What Does It Take?

A Performance Art Piece

One chilly evening in October 2011, I was raped by a frat brother behind the bricks Psi Upsilon. That night was not the first night he had been aggressive with me. There were other occasions where he would try to kiss me, slide his fingers up my dress and dig his nails into my thighs. Each time he was surrounded by a room full of people who watched and said nothing. 

On September 8th, 2015 I reported my rapist to the university. At the time I had been a dedicated member of the Eclectic Society, a co-ed society on Wesleyan’s campus. I served as both Lawspeaker and Alumni Coordinator. I carried Eclectic on my back since I was initiated my freshman year. I cleaned the house, cared for members and alumni and worked incessantly to make it the incredible space I knew it had the potential to be. I considered that house with the colossal white pillars to be my home and those that resided within it to be my family. Yet my familial foundation shattered once the Eclectic Society learned I was a rape survivor. 
During a house meeting, I proposed to ban my rapist from our home and what followed was one of the most traumatic experiences I have yet to experience. The people I considered to be family proceeded to victim blame me and attack me once they learned I was assaulted. I was asked questions such as:

“Why were you with him in the first place?” “How did he do it?” “What were you doing with him?”

Then one Eclectic member threatened to bring my rapist into our home and the whole room fell silent. A room full of people and no one seemed bothered with the fact that I, as well as every woman in the society, had been threatened with the presence of a man that had sexually assaulted multiple women on campus. The only person who said anything was a close friend of mine, everyone else fell silent. 

After the meeting I was ostracized by Eclectic members. Members I had loved for years suddenly were too disgusted to look at me. I was ignored. I was violated. I was destroyed.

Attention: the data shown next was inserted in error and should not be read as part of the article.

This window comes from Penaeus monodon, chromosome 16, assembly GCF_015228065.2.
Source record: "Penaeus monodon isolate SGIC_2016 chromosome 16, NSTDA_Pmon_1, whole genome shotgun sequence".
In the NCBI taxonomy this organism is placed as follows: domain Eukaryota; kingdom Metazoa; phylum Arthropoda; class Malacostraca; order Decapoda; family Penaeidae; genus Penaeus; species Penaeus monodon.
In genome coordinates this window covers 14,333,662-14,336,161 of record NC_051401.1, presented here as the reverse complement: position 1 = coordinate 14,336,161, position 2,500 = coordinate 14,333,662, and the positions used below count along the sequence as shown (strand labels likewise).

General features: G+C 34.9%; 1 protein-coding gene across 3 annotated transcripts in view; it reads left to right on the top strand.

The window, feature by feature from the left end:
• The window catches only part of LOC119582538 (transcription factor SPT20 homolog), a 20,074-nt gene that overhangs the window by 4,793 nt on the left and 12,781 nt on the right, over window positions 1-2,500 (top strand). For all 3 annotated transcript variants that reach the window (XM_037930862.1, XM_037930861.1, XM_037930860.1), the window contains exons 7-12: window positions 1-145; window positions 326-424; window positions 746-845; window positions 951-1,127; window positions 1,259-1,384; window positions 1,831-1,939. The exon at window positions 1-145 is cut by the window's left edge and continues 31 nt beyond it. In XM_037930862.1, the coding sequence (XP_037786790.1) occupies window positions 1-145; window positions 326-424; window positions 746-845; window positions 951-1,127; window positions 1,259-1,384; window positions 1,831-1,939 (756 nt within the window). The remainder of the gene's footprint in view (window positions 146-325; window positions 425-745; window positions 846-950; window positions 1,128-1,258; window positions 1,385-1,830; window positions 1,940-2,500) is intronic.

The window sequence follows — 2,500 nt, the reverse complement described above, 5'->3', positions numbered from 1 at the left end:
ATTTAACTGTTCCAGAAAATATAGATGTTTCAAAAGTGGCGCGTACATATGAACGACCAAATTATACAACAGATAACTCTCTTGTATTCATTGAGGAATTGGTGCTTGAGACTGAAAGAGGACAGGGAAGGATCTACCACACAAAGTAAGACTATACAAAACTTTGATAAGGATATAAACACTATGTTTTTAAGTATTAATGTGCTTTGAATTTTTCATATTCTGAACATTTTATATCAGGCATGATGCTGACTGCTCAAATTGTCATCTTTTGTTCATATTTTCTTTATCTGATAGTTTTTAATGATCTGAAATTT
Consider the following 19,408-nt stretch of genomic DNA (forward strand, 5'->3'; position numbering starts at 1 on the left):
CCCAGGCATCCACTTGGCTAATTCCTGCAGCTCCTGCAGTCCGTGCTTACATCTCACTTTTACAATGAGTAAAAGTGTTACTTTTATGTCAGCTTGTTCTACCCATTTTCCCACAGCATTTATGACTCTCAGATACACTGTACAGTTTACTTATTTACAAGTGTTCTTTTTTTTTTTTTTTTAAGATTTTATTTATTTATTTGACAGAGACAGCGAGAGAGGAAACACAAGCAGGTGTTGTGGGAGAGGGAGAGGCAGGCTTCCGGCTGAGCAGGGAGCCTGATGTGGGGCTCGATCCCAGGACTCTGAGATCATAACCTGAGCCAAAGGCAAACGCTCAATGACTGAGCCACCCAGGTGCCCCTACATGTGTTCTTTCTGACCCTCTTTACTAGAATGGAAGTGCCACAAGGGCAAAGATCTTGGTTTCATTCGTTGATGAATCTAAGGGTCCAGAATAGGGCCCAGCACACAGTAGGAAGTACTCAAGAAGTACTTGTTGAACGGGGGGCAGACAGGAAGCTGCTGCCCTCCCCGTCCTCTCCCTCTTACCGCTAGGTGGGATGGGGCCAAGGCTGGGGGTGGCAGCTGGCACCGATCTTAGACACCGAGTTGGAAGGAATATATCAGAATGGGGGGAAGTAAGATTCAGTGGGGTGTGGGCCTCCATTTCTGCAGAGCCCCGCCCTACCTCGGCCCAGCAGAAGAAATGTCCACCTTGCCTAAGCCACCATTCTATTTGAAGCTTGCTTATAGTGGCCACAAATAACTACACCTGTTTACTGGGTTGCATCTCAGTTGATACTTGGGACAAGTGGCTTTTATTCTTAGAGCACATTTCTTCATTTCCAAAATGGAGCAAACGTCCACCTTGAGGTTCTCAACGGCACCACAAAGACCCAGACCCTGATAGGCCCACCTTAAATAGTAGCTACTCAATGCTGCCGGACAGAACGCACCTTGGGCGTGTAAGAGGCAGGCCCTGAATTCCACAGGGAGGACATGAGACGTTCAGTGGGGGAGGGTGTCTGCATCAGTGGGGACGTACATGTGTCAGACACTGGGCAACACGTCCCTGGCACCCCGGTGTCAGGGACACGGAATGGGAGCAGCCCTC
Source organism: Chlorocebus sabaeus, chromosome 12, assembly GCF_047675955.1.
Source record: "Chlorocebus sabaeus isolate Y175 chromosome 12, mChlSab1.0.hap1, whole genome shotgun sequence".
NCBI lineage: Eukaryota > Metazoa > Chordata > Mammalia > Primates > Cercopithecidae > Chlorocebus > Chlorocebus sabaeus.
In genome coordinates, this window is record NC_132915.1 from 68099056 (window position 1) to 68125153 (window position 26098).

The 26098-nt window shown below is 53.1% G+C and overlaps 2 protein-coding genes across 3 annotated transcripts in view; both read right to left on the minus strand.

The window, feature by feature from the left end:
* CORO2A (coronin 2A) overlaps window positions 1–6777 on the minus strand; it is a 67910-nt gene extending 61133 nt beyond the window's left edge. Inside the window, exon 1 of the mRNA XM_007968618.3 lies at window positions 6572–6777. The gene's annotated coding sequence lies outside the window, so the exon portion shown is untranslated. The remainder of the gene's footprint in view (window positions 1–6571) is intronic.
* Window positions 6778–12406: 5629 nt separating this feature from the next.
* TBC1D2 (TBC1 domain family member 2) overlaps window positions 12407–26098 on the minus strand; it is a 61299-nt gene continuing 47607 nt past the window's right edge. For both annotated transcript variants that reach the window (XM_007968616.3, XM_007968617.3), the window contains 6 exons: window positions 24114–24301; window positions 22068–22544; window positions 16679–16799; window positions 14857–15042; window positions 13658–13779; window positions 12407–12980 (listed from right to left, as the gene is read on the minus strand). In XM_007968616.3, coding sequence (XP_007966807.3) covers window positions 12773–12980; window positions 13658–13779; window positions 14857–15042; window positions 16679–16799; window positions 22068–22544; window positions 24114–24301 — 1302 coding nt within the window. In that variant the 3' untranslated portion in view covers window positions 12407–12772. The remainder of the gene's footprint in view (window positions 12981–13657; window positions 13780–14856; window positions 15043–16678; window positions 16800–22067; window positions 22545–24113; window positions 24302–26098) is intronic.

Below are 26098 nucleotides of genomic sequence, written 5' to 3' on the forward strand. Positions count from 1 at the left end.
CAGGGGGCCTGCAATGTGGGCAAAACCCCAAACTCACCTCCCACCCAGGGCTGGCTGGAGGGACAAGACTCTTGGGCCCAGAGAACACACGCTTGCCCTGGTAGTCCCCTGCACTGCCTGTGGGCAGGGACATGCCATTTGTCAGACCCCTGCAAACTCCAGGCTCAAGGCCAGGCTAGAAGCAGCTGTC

I began posting notes on the door of the member who threatened me, calling him a rape enabler. I told him that he had no right to stay in our home if he did not care for the safety of the women that lived within it. The Eclectic Society told me I was overreacting and rather than show me any form of support, they ostracized me and began supporting the man that desired to bring a serial rapist into our home. The anguish that bubbled inside of me twisted my insides to the point where it was impossible for me

to feel safe on this campus. I had picked these people to be my family and now that decision was rearing its venomous head in a way I never thought imaginable. I began screaming at them, wishing they could see the pain they caused, but instead I was pushed away. I was given apologies that only served to try and clear their names rather than actually show disdain over their actions. A few days after the meeting, the Eclectic House manager met with the administrative officials in charge of my rape case and told them I was “dangerous, unfit and had even threatened to kill and burn each Eclectic member alive.” He had lied and committed one of the oldest treacheries known to mankind: When a woman of color speaks her truth, you paint her as insane.

Our society IS rape culture. We are each participants, there is no escaping it. We each have a responsibility to be held accountable and to act when we see proponents of rape culture taking place. Victim blaming survivors of sexual assault is as convenient as it is horrific. If we blame her dress, her alcohol consumption, her walking home alone at night, we absolve ourselves of responsibility. We absolve ourselves of the way we turn our heads when we see him take what isn’t his. We absolve ourselves of guilt when we say “I just do not want to get involved.” Blaming her is easier because if we blame her, we need not look at ourselves and how we actively participate in a culture we claim to condemn. 

What does it take to wake up someone who is passed out at a party?
What does it take to help them home safely?
What does it take to step in when you see someone’s boundaries being abused?
What does it take to say something?

In this performance piece I strip myself down to my most vulnerable and exposed state to mimic how I actually exist on this campus. You have no choice but to look at me, to experience my woes and to gaze upon my pain. I am then constrained in a fashion displaying how Greek and administrative institutions attack and compromise the well being of rape survivors on a consistent basis. I become a spectacle that we see much too often. You are forced to see me, and you are forced to see the choices that lie in your palms. 
What will you do
Rape culture is us. 
Ending the terrors of rape culture begins with each of us examining and changing the ways in which we actively participate in it.